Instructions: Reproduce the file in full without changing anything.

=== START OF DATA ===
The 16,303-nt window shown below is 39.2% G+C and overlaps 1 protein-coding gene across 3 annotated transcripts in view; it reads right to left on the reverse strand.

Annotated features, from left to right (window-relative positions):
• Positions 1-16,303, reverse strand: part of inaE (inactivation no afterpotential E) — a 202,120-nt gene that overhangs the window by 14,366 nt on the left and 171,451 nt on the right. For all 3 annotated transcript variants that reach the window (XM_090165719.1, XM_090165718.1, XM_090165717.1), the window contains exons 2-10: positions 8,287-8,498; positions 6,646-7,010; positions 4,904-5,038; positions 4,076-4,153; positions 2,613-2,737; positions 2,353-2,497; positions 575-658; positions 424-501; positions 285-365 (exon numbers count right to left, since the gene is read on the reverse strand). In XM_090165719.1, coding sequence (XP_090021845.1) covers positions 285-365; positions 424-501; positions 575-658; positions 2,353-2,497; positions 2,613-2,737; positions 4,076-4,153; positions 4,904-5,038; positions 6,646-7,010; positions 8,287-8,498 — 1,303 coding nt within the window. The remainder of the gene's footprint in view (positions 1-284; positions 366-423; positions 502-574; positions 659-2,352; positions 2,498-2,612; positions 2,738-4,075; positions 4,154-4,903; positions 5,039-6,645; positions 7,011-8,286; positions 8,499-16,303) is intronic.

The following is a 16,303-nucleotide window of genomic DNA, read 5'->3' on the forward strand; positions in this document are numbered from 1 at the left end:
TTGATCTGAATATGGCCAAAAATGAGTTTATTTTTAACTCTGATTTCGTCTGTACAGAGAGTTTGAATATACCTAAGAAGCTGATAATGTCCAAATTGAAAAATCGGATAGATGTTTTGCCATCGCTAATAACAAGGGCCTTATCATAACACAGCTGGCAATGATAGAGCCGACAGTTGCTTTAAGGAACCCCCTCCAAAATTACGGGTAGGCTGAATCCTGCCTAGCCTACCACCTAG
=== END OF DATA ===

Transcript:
The 16,303-nt window shown below is 39.2% G+C and overlaps 1 protein-coding gene across 3 annotated transcripts in view; it reads right to left on the reverse strand.

Annotated features, from left to right (window-relative positions):
• Positions 1-16,303, reverse strand: part of inaE (inactivation no afterpotential E) — a 202,120-nt gene that overhangs the window by 14,366 nt on the left and 171,451 nt on the right. For all 3 annotated transcript variants that reach the window (XM_090165719.1, XM_090165718.1, XM_090165717.1), the window contains exons 2-10: positions 8,287-8,498; positions 6,646-7,010; positions 4,904-5,038; positions 4,076-4,153; positions 2,613-2,737; positions 2,353-2,497; positions 575-658; positions 424-501; positions 285-365 (exon numbers count right to left, since the gene is read on the reverse strand). In XM_090165719.1, coding sequence (XP_090021845.1) covers positions 285-365; positions 424-501; positions 575-658; positions 2,353-2,497; positions 2,613-2,737; positions 4,076-4,153; positions 4,904-5,038; positions 6,646-7,010; positions 8,287-8,498 — 1,303 coding nt within the window. The remainder of the gene's footprint in view (positions 1-284; positions 366-423; positions 502-574; positions 659-2,352; positions 2,498-2,612; positions 2,738-4,075; positions 4,154-4,903; positions 5,039-6,645; positions 7,011-8,286; positions 8,499-16,303) is intronic.

The following is a 16,303-nucleotide window of genomic DNA, read 5'->3' on the forward strand; positions in this document are numbered from 1 at the left end:
TTGATCTGAATATGGCCAAAAATGAGTTTATTTTTAACTCTGATTTCGTCTGTACAGAGAGTTTGAATATACCTAAGAAGCTGATAATGTCCAAATTGAAAAATCGGATAGATGTTTTGCCATCGCTAATAACAAGGGCCTTATCATAACACAGCTGGCAATGATAGAGCCGACAGTTGCTTTAAGGAACCCCCTCCAAAATTACGGGTAGGCTGAATCCTGCCTAGCCTACCACCTAG